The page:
An oscilloscope does not have a separate refresh rate. You're probably thinking of raster images that are drawn from a frame buffer as a series of horizontal lines. An oscilloscope is vector based, so the rate that the point moves is the same as the refresh rate - or at least it affects the refresh rate directly. The more points and lines that you have (the more drawing), the lower the refresh rate.
One trick is to disable the cathode ray (blank the z-axis) before stopping the motion of the line tracing. On systems that do the reverse - stop the motion before blanking the trace - you see a bright dot at the vertex of each line because the ray lingers longer at that point and creates more brightness.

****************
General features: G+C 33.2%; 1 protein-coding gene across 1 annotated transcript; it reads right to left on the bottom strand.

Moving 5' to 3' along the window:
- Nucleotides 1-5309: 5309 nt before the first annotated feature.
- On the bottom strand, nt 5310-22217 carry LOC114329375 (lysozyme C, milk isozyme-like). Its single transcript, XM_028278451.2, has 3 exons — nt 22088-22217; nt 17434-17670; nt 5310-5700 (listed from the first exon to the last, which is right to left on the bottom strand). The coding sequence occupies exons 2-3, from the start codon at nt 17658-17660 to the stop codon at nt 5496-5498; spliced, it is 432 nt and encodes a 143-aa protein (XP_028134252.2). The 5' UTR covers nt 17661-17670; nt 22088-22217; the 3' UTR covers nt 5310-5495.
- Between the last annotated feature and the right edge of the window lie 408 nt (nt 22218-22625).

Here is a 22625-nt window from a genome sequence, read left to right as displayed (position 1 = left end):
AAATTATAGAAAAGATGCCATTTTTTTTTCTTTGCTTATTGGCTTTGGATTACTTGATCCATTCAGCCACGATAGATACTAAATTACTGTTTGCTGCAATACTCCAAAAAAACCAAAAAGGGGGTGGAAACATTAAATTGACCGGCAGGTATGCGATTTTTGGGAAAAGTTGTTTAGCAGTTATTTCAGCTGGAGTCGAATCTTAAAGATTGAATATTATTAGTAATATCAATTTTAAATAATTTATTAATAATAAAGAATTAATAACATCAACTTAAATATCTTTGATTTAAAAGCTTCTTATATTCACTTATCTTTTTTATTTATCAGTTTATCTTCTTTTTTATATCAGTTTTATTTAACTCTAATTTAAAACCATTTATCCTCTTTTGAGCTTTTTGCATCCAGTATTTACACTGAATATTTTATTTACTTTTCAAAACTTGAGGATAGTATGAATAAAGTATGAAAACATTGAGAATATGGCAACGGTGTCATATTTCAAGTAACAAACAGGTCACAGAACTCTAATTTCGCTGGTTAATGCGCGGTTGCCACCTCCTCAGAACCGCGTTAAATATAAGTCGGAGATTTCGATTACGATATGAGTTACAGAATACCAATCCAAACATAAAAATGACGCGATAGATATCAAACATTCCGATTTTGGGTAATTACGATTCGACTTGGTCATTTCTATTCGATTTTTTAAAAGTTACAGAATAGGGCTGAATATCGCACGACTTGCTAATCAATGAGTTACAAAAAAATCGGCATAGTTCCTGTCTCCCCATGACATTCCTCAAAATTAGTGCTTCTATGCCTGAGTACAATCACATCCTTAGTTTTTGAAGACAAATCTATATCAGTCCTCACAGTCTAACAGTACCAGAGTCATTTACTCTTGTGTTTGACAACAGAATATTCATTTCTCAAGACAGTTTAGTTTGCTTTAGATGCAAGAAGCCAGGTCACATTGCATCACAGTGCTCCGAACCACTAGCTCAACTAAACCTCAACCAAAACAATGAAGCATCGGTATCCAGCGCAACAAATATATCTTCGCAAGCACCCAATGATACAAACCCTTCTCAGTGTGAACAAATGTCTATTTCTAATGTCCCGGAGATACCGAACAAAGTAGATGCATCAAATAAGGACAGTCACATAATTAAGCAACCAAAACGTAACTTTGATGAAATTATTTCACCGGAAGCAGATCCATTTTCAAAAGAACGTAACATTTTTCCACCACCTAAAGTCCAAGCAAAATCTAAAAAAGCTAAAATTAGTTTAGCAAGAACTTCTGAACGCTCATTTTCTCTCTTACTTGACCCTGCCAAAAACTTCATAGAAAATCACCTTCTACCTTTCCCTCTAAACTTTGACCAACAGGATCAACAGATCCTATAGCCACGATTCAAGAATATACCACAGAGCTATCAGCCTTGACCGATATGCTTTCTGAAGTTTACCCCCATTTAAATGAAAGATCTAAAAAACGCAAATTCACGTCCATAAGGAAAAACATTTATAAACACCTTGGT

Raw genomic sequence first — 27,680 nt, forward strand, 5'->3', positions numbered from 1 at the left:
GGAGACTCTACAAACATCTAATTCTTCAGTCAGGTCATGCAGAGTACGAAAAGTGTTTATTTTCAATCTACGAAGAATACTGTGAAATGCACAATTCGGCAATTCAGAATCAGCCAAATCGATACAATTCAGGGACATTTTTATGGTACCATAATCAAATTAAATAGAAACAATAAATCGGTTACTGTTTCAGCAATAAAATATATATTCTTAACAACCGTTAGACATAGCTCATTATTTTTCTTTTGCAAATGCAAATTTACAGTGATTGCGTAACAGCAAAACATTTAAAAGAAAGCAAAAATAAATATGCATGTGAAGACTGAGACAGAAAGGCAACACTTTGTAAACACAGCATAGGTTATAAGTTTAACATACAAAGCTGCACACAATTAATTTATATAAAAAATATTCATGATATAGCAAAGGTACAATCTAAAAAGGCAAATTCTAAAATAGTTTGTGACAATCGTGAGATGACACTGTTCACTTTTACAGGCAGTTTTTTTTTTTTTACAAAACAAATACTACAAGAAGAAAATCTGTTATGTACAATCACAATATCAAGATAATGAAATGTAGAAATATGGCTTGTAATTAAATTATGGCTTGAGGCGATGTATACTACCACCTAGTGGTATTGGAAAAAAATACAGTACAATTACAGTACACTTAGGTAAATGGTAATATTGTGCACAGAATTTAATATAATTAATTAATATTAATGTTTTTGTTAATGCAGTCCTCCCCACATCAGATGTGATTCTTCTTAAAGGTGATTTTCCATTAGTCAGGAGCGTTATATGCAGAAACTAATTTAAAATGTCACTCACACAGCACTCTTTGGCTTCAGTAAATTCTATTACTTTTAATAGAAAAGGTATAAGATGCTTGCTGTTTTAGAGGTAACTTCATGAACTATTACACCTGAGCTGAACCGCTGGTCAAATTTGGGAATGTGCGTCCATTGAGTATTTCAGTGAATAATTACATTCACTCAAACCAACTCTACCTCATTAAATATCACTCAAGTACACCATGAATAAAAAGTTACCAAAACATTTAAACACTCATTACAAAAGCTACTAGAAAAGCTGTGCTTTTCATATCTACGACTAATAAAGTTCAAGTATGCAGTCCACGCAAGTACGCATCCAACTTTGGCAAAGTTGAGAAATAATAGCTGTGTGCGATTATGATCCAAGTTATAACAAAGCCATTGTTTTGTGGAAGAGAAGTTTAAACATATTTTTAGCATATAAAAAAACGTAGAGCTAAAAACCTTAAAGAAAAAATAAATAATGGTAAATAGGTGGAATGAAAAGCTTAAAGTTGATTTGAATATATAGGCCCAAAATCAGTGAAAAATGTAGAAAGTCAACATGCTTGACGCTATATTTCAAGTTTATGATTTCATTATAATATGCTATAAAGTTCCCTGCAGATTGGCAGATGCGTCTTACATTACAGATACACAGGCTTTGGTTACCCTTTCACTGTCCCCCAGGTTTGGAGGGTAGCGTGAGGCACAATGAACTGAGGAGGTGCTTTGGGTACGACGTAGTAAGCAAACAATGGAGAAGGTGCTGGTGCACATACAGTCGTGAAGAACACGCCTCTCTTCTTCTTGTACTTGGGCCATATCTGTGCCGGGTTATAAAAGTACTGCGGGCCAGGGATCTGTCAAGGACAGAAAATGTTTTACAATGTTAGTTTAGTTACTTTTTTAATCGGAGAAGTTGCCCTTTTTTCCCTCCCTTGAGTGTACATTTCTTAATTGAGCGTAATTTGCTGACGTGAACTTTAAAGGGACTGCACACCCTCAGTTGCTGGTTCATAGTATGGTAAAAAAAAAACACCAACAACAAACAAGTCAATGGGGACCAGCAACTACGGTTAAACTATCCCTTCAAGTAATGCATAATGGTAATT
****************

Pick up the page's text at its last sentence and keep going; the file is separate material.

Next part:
Raster images are always blank anywhere that you don't actively draw. In addition, even when you do draw on part of the tube, the phosphor only holds the image for a brief time until it decays and is dark again. So, having blank sections of the screen are easy: just don't draw there.